Sunday, May 20, 2018

Pomme Frites


Look me in the eye and tell me that fries aren't amazing. America is the only country I've spent considerable time in, and I know that they're a staple here, but they're definitely a staple in many other parts of the world. From Canadian Poutine to American Chili Cheese Fries, we love us some deep-fried starch. I knew that they originated in France, so imagine my excitement when I learned that making them was going to count as a traditional French dish in culinary school. I thought "I get to actually focus on fries for school? I was so excited that I started dreaming about writing an essay on fries, knowing that I was going to tear it up. Tragically, I didn't write a thesis on fries (my thesis was on American Regional Cuisine) but I still remember learning to make them.

Now, there are several different preparations and all yield different results. Everyone has their own opinions on which potatoes are best, whether to blanch or not, whether to soak or not, whether to freeze or not before frying. I'm going to show you the simple method that I learned in culinary school and you can go from there. Cool?

Here's one thing before we start:

While there are over 4000 different varieties of potato, they can be sorted into two categories: waxy and starchy. A waxy potato will be the yellow or red kind you might find at the grocery store, with skin that's quite thin and that peels easily away after boiling. A starchy potato is, well, rather starchy and stick-to-your ribs, your standard Idaho potato, which is often the chosen kind to use for baking and for pasta applications. Gnocchi, for example, are often made with starchy potatoes. A lot of folks like to use the starchy kind for mashed potatoes as well as gratins. They're sturdy, and that's why I personally think that they're the better kind for fries. That being said, I've seen Gordon Ramsay make a Chip Butty using waxy potatoes, called desiree.

Pomme Frites
yields enough for 2 people, or just 1 if you're feeling a tad hangry


  • 2 medium Idaho potatoes
  • 1 quart frying oil
  • Salt & fresh chopped parsley to taste


Fill up a medium saucepot with cool water. Take two starchy potatoes and peel them, making sure to compost the peels, right along with your coffee grounds and your eggshells. Use a knife to slice thin batons of potato, a little bigger than 1/8" of an inch. You can do 1/4", if you like, just know that cooking is going to take much longer. It doesn't matter what size you choose, so long as your batons are the same size. Place them all in the pot and use your hands to swirl them around. See all of that cloudy white stuff? That's the starch. Drain the water and fill it up again, swirling and rinsing until the water is clear, then bring up to a boil. Since they're so thin, they barely need to cook for more than 1 minute before you take them off the heat and drain them. Lay them flat on paper towels to let dry out a bit while you bring up your oil. Do not have wet fries when you put them into hot oil; you will make it splatter up and you will get hurt. Seriously.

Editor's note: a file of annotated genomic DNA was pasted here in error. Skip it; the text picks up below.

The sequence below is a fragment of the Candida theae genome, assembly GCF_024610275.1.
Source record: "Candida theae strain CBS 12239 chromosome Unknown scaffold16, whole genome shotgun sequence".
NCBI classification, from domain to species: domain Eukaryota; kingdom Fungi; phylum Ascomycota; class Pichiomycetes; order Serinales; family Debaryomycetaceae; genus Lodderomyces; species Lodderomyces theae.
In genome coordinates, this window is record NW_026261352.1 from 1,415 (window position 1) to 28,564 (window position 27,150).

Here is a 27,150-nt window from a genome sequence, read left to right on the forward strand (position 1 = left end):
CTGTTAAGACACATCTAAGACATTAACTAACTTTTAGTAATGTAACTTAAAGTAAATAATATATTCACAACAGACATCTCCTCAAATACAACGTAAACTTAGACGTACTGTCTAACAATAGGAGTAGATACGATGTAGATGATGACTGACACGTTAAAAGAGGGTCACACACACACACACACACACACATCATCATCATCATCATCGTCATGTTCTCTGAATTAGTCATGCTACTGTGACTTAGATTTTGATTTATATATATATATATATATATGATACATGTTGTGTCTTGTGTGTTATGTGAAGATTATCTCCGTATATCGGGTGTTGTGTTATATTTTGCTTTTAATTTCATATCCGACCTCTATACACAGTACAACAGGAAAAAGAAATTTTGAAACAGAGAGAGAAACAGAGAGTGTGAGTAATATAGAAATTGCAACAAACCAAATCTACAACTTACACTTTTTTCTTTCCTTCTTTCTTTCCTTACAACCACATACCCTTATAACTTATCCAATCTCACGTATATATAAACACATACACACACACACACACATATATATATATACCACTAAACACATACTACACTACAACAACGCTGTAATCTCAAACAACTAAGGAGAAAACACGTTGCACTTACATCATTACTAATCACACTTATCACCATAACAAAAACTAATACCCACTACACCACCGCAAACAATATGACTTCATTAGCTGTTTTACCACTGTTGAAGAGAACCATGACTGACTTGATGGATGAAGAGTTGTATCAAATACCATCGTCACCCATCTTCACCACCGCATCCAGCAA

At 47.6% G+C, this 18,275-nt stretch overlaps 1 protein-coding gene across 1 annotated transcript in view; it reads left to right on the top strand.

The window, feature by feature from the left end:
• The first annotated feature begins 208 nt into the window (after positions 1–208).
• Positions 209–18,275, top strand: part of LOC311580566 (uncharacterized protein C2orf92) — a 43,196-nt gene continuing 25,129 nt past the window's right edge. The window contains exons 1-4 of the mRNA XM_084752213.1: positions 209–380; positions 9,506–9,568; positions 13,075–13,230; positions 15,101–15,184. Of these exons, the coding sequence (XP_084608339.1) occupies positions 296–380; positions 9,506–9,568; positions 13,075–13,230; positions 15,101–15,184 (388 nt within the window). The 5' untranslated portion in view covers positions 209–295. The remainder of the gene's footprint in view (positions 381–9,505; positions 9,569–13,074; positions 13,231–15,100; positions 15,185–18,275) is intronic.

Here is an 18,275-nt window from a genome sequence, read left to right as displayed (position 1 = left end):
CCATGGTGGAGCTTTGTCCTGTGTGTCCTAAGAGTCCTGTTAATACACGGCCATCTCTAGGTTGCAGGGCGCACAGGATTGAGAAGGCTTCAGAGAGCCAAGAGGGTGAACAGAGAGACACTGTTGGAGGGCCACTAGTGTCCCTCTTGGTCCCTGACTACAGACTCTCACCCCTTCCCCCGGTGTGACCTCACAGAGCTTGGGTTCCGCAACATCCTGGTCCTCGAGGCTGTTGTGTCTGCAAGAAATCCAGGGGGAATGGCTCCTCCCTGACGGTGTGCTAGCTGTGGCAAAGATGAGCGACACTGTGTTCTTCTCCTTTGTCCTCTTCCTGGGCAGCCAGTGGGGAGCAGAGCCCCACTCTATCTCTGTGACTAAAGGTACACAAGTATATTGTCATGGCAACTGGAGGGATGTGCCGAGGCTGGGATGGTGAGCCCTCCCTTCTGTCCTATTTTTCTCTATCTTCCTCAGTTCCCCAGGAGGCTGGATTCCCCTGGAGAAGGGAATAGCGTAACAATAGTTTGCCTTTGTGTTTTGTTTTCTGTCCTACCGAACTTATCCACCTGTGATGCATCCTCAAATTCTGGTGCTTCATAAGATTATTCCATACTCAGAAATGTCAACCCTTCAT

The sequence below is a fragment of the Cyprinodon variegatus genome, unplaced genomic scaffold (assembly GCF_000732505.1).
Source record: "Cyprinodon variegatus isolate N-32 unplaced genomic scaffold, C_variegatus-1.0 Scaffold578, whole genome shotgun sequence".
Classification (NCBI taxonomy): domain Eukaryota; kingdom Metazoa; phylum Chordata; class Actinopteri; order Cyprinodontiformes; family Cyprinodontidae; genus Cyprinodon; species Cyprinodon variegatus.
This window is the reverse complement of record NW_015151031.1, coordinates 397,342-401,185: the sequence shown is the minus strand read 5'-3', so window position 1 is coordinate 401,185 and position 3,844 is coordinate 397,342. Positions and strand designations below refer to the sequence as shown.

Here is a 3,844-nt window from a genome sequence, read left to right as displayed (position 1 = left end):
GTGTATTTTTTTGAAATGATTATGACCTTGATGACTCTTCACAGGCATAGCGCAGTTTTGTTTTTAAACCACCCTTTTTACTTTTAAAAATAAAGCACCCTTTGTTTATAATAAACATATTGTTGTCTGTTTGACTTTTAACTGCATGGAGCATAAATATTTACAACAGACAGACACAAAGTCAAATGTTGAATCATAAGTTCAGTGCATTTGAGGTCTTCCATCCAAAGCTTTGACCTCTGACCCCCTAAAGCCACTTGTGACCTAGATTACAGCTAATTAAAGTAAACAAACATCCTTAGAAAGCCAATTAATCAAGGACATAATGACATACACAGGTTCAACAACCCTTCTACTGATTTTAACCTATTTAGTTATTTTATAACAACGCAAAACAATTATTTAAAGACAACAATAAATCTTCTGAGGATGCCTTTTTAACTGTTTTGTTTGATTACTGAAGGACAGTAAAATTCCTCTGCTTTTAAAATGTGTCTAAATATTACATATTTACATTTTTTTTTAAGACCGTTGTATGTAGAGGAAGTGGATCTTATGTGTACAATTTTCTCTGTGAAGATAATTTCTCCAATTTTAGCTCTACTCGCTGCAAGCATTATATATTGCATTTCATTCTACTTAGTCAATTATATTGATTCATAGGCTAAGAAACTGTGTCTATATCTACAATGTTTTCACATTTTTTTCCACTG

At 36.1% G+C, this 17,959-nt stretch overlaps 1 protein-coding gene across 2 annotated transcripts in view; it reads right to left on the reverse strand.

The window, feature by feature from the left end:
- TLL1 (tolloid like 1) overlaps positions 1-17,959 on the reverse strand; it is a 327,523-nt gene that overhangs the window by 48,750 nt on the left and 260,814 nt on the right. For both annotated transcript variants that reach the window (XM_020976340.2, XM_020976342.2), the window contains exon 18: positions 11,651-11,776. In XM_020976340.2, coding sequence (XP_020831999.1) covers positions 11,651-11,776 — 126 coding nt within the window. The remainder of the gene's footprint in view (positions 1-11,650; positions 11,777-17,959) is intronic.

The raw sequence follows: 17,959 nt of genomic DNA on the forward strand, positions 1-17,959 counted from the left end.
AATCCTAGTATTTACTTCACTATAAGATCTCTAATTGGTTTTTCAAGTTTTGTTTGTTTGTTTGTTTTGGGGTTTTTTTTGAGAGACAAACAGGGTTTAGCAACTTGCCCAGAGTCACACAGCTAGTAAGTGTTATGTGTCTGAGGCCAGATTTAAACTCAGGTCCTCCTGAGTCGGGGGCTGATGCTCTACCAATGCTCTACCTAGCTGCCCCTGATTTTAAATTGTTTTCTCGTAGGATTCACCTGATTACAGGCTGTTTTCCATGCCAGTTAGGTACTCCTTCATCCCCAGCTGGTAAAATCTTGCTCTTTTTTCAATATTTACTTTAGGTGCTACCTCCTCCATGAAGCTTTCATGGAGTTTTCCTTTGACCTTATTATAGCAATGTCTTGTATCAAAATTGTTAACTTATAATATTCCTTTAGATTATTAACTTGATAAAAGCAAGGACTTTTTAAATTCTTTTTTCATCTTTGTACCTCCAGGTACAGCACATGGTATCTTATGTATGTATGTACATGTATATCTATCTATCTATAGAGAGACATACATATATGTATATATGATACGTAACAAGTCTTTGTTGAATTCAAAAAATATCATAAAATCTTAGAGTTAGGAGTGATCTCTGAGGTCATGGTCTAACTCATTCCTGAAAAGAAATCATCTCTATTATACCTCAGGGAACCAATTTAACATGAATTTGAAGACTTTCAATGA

Protip: Use a bigger pot than you think you need. Seriously. I use my 4 qt stock pot when I'm barely going to be using a quart of oil. Oh, and let's talk about oil while we're here!

See, no two oils are alike. There's such a thing as smoke point, which is just a fancy way of saying "hey this is really hot, all the water that was ever in here is now 100% gone and the flavor profile of this is now changing because it's cooking a bit too high. It might catch fire if you keep it going. For real. Because like, I'm oil. And I'm hella flammable."

I use the lard that I render from beef, combined with coconut oil. This is because it's just the fat that I have in the jar in my fridge. Yeah, I have a dripping jar. Yeah, I reuse it and filter it when I can. It's flavor. So whatever you choose, be it shortening or grapeseed oil, be careful and heat it to 350
degrees F. Make sure that you have plenty of room for expansion, otherwise you could start a fire.

Once your oil is hot, gently drop your fries in and fry until golden-brown, about 4 minutes for me. I drained it by using a slotted pasta spoon (I couldn't find my spider) and tossed with parsley and salt. You can season it with whatever you want, of course, but I wanted to keep it simple.

You can use steak seasoning, truffle oil, whatever you like!

Serve these fries with a steak, with a burger, in a bowl with cheese and gravy and veggies...the possibilities are endless! Use these fries just as you'd use any fries. They always say that you should eat whatever you like so long as you cook it yourself. So? Wanna eat fries? Make them yourself!



Thanks so much for joining me. Happy cooking and happy eating.